Today’s guest post is from Seeds, a tech startup with a female founder working to build social good through microlending into every app that exists.
Most of us know what microloans are, right? They’re small loans — say $5 or $25 — given to people in need. These people can use the loans to buy livestock or supplies for their small businesses, and then pay back the loans with their proceeds.
What usually comes to everyone’s mind when they think about microloans is Kiva, the highly successful microlending nonprofit. (Fun fact: Bill Draper, one of Kiva’s investors, and Sam Birney, Kiva’s former Director of Engineering are investors in Seeds!) Kiva is awesome, but there’s actually a lot more to the world of microfinance than just what they do. We wanted to shed some light on this broader landscape today.
1. Microloans are not a type of nonprofit.
Because Kiva is a nonprofit, what seems to be a big misconception has propagated: that microlending is a category of nonprofit. In fact, it’s a type of lending and finance that happens to do a lot of social good. We think the “social good” part is what confuses people. People often don’t realize that social good doesn’t just come from nonprofits — it can also come from financial institutions, businesses and startups (like Seeds!)
When I travel to low-income countries I am most interested in learning about and reporting on maternal and newborn health. As a mother of two daughters it is my biggest passion.
Today on Giving Tuesday I am proud to work with one of my favorite international nonprofit organizations: World Vision USA. I had the distinct opportunity to travel with them to the Philippines a few years ago and saw their programs for women and newborns at a local clinic that had been rebuilt after seeing major structural damage by Typhoon Haiyan. I am always grateful to see up close the amazing work done by organizations I admire.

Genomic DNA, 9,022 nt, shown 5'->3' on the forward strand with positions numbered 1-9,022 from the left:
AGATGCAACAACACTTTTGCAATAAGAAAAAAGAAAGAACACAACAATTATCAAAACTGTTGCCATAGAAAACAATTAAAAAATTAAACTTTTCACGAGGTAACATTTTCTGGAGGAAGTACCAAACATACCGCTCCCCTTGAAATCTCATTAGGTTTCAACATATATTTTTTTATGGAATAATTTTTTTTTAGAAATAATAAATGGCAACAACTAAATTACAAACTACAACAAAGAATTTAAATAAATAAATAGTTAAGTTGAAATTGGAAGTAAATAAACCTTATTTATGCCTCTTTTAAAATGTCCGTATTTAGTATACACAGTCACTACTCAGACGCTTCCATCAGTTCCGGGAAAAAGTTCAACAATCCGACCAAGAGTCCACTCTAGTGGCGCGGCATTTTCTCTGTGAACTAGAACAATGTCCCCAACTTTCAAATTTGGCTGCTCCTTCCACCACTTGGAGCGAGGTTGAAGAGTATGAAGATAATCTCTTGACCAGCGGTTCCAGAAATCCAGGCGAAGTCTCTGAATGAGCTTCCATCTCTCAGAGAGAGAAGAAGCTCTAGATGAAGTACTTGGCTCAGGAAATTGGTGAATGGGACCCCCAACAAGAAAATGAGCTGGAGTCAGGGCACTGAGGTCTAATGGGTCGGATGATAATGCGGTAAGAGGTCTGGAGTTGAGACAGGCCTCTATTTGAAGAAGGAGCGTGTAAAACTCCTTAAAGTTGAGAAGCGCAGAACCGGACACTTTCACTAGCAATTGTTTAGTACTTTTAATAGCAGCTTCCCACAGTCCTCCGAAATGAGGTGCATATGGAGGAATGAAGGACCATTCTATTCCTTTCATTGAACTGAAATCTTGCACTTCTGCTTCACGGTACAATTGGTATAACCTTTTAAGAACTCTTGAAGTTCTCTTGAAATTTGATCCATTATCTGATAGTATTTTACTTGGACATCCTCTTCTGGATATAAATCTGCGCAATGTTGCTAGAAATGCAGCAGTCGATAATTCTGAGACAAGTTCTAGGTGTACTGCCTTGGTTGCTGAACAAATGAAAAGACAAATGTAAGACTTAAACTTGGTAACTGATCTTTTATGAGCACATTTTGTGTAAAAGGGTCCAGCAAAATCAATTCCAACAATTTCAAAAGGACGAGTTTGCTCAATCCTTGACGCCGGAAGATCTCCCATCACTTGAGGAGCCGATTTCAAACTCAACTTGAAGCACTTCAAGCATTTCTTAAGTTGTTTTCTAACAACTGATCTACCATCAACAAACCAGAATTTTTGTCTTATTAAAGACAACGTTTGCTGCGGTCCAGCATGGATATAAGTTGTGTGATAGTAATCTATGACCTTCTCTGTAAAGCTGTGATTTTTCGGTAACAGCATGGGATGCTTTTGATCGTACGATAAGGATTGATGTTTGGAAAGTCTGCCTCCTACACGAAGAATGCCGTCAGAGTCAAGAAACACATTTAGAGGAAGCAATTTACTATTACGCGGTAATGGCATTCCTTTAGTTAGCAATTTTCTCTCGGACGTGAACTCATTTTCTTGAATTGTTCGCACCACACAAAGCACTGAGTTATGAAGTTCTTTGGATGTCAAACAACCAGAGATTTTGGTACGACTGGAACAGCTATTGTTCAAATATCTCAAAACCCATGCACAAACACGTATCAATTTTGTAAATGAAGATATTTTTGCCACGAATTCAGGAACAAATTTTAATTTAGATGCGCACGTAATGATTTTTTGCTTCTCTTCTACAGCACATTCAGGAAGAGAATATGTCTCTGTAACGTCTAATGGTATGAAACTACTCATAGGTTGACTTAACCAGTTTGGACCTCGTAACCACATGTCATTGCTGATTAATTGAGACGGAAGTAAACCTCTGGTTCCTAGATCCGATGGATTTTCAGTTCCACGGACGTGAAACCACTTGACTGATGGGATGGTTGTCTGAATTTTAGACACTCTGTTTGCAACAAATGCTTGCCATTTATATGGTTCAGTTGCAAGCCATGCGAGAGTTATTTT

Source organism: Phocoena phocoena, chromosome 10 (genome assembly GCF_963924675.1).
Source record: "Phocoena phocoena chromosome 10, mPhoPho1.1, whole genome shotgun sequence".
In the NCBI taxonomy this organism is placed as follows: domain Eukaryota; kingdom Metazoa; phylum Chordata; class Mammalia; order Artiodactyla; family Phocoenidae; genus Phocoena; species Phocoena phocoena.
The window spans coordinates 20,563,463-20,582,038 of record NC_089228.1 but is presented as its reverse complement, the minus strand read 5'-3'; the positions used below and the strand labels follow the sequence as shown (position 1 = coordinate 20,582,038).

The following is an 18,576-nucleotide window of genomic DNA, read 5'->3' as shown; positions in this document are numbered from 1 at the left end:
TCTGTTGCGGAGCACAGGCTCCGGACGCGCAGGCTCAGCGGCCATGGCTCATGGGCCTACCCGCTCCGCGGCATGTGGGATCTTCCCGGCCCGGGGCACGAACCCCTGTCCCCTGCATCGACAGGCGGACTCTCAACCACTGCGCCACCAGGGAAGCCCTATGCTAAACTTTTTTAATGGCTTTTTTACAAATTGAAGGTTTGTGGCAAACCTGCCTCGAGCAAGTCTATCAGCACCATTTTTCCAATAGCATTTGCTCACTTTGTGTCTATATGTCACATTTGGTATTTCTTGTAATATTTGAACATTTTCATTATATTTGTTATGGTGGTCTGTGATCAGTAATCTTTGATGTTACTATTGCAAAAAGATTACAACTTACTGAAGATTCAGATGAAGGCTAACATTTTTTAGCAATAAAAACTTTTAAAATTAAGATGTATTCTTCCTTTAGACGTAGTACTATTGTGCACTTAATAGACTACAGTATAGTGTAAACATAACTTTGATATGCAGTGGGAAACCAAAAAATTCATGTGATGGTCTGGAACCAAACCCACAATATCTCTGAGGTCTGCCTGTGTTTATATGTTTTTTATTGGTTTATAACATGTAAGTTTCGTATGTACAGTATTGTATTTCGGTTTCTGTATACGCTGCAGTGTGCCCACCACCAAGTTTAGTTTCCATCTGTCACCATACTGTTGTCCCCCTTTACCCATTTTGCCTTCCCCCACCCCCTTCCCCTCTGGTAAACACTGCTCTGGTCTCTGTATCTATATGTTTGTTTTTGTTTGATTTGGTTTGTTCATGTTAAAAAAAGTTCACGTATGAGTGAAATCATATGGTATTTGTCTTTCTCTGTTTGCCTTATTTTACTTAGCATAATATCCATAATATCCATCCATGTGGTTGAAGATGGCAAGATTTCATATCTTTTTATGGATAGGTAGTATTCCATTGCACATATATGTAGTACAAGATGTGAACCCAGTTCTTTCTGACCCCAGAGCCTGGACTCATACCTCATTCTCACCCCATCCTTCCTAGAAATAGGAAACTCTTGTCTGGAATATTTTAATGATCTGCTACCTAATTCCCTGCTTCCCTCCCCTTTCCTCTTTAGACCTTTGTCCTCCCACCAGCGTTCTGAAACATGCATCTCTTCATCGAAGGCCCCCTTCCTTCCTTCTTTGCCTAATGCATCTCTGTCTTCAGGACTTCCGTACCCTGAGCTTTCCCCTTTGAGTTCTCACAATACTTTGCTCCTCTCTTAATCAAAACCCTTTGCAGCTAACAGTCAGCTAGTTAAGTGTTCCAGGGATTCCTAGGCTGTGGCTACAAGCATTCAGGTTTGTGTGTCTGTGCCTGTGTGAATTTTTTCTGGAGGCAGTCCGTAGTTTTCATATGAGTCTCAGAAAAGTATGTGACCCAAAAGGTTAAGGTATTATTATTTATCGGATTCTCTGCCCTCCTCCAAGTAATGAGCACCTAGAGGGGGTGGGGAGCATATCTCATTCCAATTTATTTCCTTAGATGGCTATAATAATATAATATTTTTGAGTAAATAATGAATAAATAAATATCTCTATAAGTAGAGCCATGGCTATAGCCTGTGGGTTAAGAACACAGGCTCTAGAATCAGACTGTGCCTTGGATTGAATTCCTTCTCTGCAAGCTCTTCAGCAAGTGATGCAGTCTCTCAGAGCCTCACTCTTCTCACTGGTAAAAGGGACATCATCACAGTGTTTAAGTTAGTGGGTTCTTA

This year for Giving Tuesday I am happy to say that your charitable donation to World Vision’s lifesaving work with mothers and newborns will be generously matched in product by Thirty-One Gifts. Products like totes (such as the one seen below), blankets, apparel, and thermals will be matched up to $2,000,000 and will be given to help mothers and infants around the world where World Vision works. That’s a lot of giving in one day!
If you have big social conscience but a small savings account, these apps will turn your everyday actions into charitable giving. Whether you are playing games, dining out, walking a dog, or downloading more apps, you can fit philanthropy into your daily routine without spending a dime.
When you think about all the time we Americans spend on our mobile devices, about 162 minutes each day (mostly with mobile apps), it becomes clear that there’s huge untapped potential for positive impact. Why not have fun and do good at the same time? Small actions can make a big difference.
The first Social Good Village launched last week at Cannes with film screenings, interviews and live performances. Global Cause Days are also a part of the Social Good Village festivities providing a deep dive into five topics: nature and environment, education, women’s empowerment, climate and innovation for good.
Today takes a look at Women’s Empowerment with a panel including Alexandre Lecouillard, Carla Ortiz, actress and producer of the film Olvidados, Virginie Cicco from Tous contre le cancer, Joanne Reay, Director Terra Mater, Rula Nassar, producer and founder of Imaginarium and Aya Al Balushi , the Founder and Managing Partner of SEAT 26.